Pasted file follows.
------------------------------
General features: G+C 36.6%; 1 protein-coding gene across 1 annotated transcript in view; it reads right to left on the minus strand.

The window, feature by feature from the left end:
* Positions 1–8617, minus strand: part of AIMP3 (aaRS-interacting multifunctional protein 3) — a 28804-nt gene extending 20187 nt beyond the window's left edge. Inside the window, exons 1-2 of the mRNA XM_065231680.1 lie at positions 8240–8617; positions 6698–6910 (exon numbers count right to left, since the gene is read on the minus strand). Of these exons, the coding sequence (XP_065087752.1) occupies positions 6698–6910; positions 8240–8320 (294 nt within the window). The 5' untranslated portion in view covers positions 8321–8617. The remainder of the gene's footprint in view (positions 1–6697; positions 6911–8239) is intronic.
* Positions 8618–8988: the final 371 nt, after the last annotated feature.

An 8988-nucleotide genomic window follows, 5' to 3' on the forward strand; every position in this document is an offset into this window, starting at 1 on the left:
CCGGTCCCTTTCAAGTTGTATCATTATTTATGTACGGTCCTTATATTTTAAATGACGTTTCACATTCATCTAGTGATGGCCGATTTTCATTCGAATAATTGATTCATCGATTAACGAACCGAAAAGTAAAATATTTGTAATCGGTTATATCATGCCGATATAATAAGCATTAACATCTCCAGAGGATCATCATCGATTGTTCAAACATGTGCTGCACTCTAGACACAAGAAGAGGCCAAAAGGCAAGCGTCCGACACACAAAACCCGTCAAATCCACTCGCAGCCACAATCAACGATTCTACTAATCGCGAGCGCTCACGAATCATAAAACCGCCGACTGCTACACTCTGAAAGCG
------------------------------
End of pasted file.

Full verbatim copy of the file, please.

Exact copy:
General features: G+C 36.6%; 1 protein-coding gene across 1 annotated transcript in view; it reads right to left on the minus strand.

The window, feature by feature from the left end:
* Positions 1–8617, minus strand: part of AIMP3 (aaRS-interacting multifunctional protein 3) — a 28804-nt gene extending 20187 nt beyond the window's left edge. Inside the window, exons 1-2 of the mRNA XM_065231680.1 lie at positions 8240–8617; positions 6698–6910 (exon numbers count right to left, since the gene is read on the minus strand). Of these exons, the coding sequence (XP_065087752.1) occupies positions 6698–6910; positions 8240–8320 (294 nt within the window). The 5' untranslated portion in view covers positions 8321–8617. The remainder of the gene's footprint in view (positions 1–6697; positions 6911–8239) is intronic.
* Positions 8618–8988: the final 371 nt, after the last annotated feature.

An 8988-nucleotide genomic window follows, 5' to 3' on the forward strand; every position in this document is an offset into this window, starting at 1 on the left:
CCGGTCCCTTTCAAGTTGTATCATTATTTATGTACGGTCCTTATATTTTAAATGACGTTTCACATTCATCTAGTGATGGCCGATTTTCATTCGAATAATTGATTCATCGATTAACGAACCGAAAAGTAAAATATTTGTAATCGGTTATATCATGCCGATATAATAAGCATTAACATCTCCAGAGGATCATCATCGATTGTTCAAACATGTGCTGCACTCTAGACACAAGAAGAGGCCAAAAGGCAAGCGTCCGACACACAAAACCCGTCAAATCCACTCGCAGCCACAATCAACGATTCTACTAATCGCGAGCGCTCACGAATCATAAAACCGCCGACTGCTACACTCTGAAAGCG